We can’t do a round of woods flicks without getting the tall creature with the oversized tarsals involved, so to close out this month’s reviews, we’re due for a Bigfoot flick.
The number of flicks featuring Sasquatch I’ve looked at is well into the double digits, and we set forth the minimum requirements for a Bigfoot flick way back in 2021. In addition to the minimum drive-in flick requirements of blood, breasts and a (self-explanatory) beast, a Bigfoot flick needs to have at least one shot of Bigfoot’s footprint, and Bigfoot needs to flip over a vehicle as set forth by the groundbreaking 1970s prime-time classic episode of the Six Million Dollar Man featuring Andre the Giant.
Now, director Eduardo Sanchez might not be a household name to all except the really hardcore horror fan, but about a quarter-century ago, he changed the horror flick for all time by dusting off the formula established by Cannibal Holocaust and doing The Blair Witch Project.
Blair Witch made a metric ton of money, becoming one of the top 10 highest-grossing independent flicks at the time and one of the most lucrative ever with just a $40,000 budget. It also inspired a major wave of found-footage style horror flicks that continues to this day.
Filmed on location at a scout camp in Bastrop, Texas, Sanchez’s 2014 melding of the Bigfoot flick Exists has a bit of a found-footage element. To accommodate, one character, Brian (Chris Osborn), is a pothead goofball with ambitions to get his videos on TV once he finds out they might be in Sasquatch Country and always carries around a camera.
Anyway, he and four other people (you can tell it’s a cabin movie because there’s five of em) are on a stealth road trip to an uncle’s hunting lodge when they hit a Bigfoot with their car, but it’s dark, they don’t know what they hit, don’t find a body and hear some weird screeching noises.
In addition to Brian, the cast of characters is Brian’s brother, Matt (Samuel Davis, the 2016 Cabin Fever, Machete Kills), Todd (Roger Edwards), Todd’s girlfriend Lizzie (Denise Williamson, Maggie, Boggy Creek) and Dora (Dora Madison Burge, Bliss, VFW).
When they finally make it to the cabin (they can’t drive all the way to it because of a downed tree), they find a wild pig in the cabin, so they rationally decide to sleep in the SUV. Eventually, the wild pig is evacuated and they can get settled in.
To fill time and get some more first-person footage, they do some mountain bike stunts by jumping a ramp into the river, but then Brian encounters the creature during the day while he’s shooting footage of Todd and Lizzie making out, but nobody believes what he saw (the Bigfoot, not the making out).
During the night, Bigfoot trashes their SUV, leaving them stranded and sweating the insurance ramifications. Matt, in addition to needing to file a claim for Sasquatch damage, volunteers to try to get help by biking (complete with helmet-mounted GoPro) to a place where he can get phone reception and this results in a tense mountain bike vs. Bigfoot race.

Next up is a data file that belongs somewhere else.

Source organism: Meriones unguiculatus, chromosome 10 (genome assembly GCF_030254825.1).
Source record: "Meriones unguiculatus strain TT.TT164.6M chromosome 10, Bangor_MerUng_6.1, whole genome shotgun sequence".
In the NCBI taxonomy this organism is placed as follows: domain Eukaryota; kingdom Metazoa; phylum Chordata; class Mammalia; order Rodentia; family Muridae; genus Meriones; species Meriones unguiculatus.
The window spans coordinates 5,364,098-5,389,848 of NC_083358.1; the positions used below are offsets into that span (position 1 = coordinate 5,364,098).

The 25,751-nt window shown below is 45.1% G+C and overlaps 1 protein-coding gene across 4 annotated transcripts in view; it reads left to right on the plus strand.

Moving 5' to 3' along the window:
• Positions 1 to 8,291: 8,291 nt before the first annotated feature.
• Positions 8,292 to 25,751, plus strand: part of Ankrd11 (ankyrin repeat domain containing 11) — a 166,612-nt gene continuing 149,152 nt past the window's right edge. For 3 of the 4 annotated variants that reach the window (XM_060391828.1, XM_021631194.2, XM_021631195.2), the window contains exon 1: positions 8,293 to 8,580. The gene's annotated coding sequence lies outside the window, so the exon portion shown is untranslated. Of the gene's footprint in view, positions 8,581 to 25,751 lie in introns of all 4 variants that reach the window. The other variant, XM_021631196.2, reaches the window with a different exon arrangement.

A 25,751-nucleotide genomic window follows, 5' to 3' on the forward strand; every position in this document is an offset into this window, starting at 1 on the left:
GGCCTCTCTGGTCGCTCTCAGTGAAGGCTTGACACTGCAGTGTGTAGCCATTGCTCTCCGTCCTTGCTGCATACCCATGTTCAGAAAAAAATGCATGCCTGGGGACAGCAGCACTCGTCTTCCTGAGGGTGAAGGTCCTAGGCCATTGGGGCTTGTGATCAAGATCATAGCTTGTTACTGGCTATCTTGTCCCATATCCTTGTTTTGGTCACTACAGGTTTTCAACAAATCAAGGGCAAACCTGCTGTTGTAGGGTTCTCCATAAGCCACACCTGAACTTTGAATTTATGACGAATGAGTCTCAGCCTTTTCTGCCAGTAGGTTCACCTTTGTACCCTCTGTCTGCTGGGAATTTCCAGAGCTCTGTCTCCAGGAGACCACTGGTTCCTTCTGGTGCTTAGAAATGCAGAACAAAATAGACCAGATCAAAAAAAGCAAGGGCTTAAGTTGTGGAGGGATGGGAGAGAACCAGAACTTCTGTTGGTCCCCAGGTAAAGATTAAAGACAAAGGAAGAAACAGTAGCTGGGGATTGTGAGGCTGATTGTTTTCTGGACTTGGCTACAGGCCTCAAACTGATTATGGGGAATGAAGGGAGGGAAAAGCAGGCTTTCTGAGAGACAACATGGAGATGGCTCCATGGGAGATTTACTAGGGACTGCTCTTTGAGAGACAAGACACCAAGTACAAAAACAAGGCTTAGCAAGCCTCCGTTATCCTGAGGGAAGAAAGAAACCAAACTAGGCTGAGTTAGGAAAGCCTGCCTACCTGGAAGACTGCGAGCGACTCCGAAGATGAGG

Lending to the drive-in authenticity of the flick, Sanchez worked in a Lone Star beer sighting, and …
Best Prank: Lizzie sets Brian’s beard on fire while he’s sleeping.
Best Break: Matt wipes out on his mountain bike and gets a compound fracture of his tibia.
Best Delusions: Brian, who says “This is going to be ‘Alien Autopsy’ huge.” and “Hello, Mr. Sasquatch, I just want to be friends.” and “There’s no credible documentation of a Sasquatch attack.”
Best Display of Dominance: Bigfoot chucks Matt’s mountain bike at the cabin to show his displeasure.
Best Display of Naivety: After he gets a shotgun, Todd (Roger Edwards) justifies him being the designated carrier of the gun by saying, “I play paintball. How different can it be?”
Best Long-range Battle for Tactical Superiority: Todd and his shotgun vs. Bigfoot chucking rocks as the humans shelter underneath a footbridge.
Best Display of Brotherly Love: Armed with a single shell and the shotgun, Brian goes into a Bigfoot hideyhole to save the wounded Matt.
Best Hope Your Policy Has a Low Deductible: Bigfoot not only destroys the SUV the young folks arrived in, but he also chucks a camper trailer down a cliffside, which leads to a great perspective shot of the interior of the camper as it’s rolling down the hill.
The perspective gets a little bit weird with the switching needed to work the found footage aspect in and the regular third-person camera work, causing Brian to hold on to the camera even when one of his companions is getting yanked around by Bigfoot. However, those two crucial elements necessary for a Bigfoot flick, a footprint shot and a vehicle getting flipped over, are present, so we can’t be too harsh on this one, contrivances aside.
Exists breaks into the Top 3 best all-time Bigfoot flicks I’ve reviewed at Number 3.
- Night of the Demon
- Cherokee Creek
- Interviewing Monsters and Bigfoot
- (or 10, depending on how forgiving you are) Suburban Sasquatch
- Bigfoot Wars
- Big Legend
- The Big F
Check Exists out on TubiTV, Pluto, Roku or on physical media.